A VicPD officer speaks with a motorist at a checkpoint at Belleville and Douglas streets on March 23. The police have limited entry to James Bay to local traffic only since March 19, in response to convoy protests that have targeted the area in recent weeks. (Don Descoteau/News Staff)

A VicPD officer speaks with a motorist at a checkpoint at Belleville and Douglas streets on March 23. The police have limited entry to James Bay to local traffic only since March 19, in response to convoy protests that have targeted the area in recent weeks. (Don Descoteau/News Staff)

Some James Bay eateries less busy, staff late since VicPD checkpoints installed

Operators have mixed views on need for Victoria police controls on neighbourhood entry

Some establishments are concerned with the impact of the Victoria Police Department’s traffic control into James Bay, with several reporting fewer customers and late staff arrivals since implementation.

VicPD has, since March 19, restricted entry to local vehicles only, with checkpoints set up on the main routes into the neighbourhood, including the Belleville Street intersections at Government and Douglas streets, and at Cook Street and Dallas Road.

The “controlled access measure” is in response to previous and anticipated convoy-style protests and slow-roll blockades at and around the legislature, VicPD stated in a release. “This has had a significant and unlawful impact on residents and businesses in James Bay and the B.C. Legislature area,” the department said, adding the checkpoints will be up “as long as required to ensure public safety.”

READ ALSO: VicPD announce controlled access to James Bay in preparation for rallies

RELATED STORY: Downtown Victoria residents want action to prevent ‘occupation’ of B.C. capital

The owners and managers of local establishments including the James Bay Inn pub and restaurant, Eggs n’ Plants, Imagine Studio Cafe and Bubby’s Restaurant each told Black Press Media they’ve experienced slower-than-usual business in the days since the measure was put in place.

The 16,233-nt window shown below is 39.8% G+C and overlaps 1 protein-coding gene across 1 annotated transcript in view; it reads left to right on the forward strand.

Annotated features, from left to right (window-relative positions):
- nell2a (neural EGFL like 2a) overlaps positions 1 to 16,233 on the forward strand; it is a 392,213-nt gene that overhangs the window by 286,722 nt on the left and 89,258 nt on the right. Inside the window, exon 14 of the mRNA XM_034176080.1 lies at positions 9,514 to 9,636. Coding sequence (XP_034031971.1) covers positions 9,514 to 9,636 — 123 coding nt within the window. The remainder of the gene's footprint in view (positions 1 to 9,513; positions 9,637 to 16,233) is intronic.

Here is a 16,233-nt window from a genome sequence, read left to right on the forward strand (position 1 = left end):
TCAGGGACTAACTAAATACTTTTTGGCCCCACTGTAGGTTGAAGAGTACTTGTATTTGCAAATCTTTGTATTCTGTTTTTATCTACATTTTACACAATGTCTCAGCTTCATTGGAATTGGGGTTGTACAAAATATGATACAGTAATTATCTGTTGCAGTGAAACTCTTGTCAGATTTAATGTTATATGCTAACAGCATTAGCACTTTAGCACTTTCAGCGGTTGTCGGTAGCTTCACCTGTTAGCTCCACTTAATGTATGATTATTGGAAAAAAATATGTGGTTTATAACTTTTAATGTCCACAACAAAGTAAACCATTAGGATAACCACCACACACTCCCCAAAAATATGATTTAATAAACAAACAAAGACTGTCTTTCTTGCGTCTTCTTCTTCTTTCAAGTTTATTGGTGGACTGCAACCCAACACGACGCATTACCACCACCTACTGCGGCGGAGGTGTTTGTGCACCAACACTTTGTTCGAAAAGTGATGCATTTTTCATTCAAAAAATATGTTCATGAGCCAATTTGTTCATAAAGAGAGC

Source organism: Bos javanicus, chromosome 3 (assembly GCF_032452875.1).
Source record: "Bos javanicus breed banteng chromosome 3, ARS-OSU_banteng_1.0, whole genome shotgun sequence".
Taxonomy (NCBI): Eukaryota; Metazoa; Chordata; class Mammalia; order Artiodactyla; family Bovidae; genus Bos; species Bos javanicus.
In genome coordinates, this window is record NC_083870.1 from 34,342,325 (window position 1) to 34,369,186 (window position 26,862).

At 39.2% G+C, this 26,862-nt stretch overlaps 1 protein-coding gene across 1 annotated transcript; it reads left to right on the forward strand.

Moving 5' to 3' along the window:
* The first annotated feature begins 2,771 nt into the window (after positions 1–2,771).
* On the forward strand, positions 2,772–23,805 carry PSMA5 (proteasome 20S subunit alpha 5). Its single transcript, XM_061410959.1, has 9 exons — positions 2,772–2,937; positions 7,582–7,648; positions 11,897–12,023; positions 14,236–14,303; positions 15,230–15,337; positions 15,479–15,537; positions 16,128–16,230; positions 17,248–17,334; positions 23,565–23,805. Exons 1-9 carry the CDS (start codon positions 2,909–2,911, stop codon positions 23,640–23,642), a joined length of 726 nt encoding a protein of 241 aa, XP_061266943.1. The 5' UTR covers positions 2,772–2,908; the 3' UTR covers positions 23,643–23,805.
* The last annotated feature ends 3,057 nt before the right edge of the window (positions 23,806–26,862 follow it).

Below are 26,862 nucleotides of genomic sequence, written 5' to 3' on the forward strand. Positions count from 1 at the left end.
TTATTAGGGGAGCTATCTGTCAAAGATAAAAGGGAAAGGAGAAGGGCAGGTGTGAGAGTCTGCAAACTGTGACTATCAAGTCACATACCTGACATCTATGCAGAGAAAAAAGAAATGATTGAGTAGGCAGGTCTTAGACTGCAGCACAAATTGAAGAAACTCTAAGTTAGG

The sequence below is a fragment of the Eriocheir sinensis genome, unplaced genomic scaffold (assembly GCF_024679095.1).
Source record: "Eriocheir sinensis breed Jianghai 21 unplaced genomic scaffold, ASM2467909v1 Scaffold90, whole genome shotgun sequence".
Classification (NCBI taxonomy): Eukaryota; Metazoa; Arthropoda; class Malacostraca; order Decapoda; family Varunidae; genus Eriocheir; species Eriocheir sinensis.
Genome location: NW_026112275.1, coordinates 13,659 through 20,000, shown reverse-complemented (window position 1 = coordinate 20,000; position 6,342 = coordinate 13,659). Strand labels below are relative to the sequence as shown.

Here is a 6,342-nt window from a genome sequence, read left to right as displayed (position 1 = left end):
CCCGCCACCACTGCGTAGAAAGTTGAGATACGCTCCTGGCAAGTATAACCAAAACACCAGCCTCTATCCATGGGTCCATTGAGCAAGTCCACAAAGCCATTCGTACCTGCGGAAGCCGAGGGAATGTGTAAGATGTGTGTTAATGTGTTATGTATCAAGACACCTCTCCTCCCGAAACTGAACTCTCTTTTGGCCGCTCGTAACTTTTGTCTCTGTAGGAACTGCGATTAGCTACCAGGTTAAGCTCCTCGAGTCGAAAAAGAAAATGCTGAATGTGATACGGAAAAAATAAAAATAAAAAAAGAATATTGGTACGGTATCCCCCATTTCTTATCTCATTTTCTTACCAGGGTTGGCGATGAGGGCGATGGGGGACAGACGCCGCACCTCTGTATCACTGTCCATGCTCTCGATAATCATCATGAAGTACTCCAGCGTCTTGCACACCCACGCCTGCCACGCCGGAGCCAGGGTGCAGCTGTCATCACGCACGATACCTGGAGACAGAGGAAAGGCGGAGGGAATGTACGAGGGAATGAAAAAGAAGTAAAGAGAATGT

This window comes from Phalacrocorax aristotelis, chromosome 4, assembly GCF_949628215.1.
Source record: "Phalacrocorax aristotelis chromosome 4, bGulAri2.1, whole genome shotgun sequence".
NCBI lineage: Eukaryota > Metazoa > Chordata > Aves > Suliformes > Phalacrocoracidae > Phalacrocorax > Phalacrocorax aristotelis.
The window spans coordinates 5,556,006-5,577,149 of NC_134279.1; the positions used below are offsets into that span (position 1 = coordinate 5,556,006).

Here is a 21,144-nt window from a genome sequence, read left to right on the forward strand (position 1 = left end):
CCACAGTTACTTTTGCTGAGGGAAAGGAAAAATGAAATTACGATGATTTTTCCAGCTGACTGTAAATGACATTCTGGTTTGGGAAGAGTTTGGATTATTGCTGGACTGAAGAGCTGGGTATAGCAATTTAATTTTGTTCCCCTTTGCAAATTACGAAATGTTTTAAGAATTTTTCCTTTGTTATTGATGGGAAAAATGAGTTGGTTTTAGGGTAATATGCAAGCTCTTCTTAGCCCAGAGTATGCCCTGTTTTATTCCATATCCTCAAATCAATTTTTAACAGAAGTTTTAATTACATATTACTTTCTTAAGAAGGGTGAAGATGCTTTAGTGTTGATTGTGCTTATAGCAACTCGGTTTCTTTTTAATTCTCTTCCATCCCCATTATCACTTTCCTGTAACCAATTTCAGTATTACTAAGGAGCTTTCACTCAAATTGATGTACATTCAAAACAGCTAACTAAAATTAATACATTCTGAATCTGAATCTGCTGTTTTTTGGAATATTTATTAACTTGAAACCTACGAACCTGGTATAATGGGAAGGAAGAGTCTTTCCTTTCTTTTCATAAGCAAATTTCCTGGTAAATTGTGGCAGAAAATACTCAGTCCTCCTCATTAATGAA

In the case of Bubby’s, business has picked up at their other Victoria locations, said owner Darioush Diba. Over at the James Bay Inn, some dinner reservations have been cancelled, and both they and Imagine Studio Cafe have seen some staff late for shifts, slowed down by the checkpoints’ five to 10-minute traffic delay, said respective managers Ric Allen and Dorthy Morrison.

James Bay Inn on a very empty Government Street on Thursday, March 24. (Kiernan Green/News Staff)

James Bay Inn on a very empty Government Street on Thursday, March 24. (Kiernan Green/News Staff)

Visitors from outside of James Bay likely make up about 60 per cent of Imagine Studio patrons, Morrison said, leading to a “heightened concern for a reduction in traffic.”

Allen questioned the need for such a broad strategy by VicPD. “You would think they would know, based on the ferry traffic, if there’s anything on its way here. I think it’s a little bit extreme, to tell you the truth,” he said.

One restaurant manager who asked not to be named for publication suggested that a collective statement from James Bay businesses to the Victoria police would be made in the coming days.

Others interviewed supported the VicPD’s efforts around James Bay. The protest honking heard weekly across downtown Victoria would never have been allowed in his native Vienna, Diba said.

“It’s not peaceful, and it’s not Canada. The police are doing what they have to.”

Eggs n’ Plants owner GP Rathore said he had faith in the measure, despite seeing 30 per cent fewer customers in the last five days. “(VicPD) are knowledgeable enough to put these kinds of restrictions in place.”

Allen said the Inn enjoys enough business from James Bay resident regulars to weather the current restriction on visitors. “We have quite a good-sized community,” he said.

READ ALSO: Local truck convoys draw crowds across B.C.


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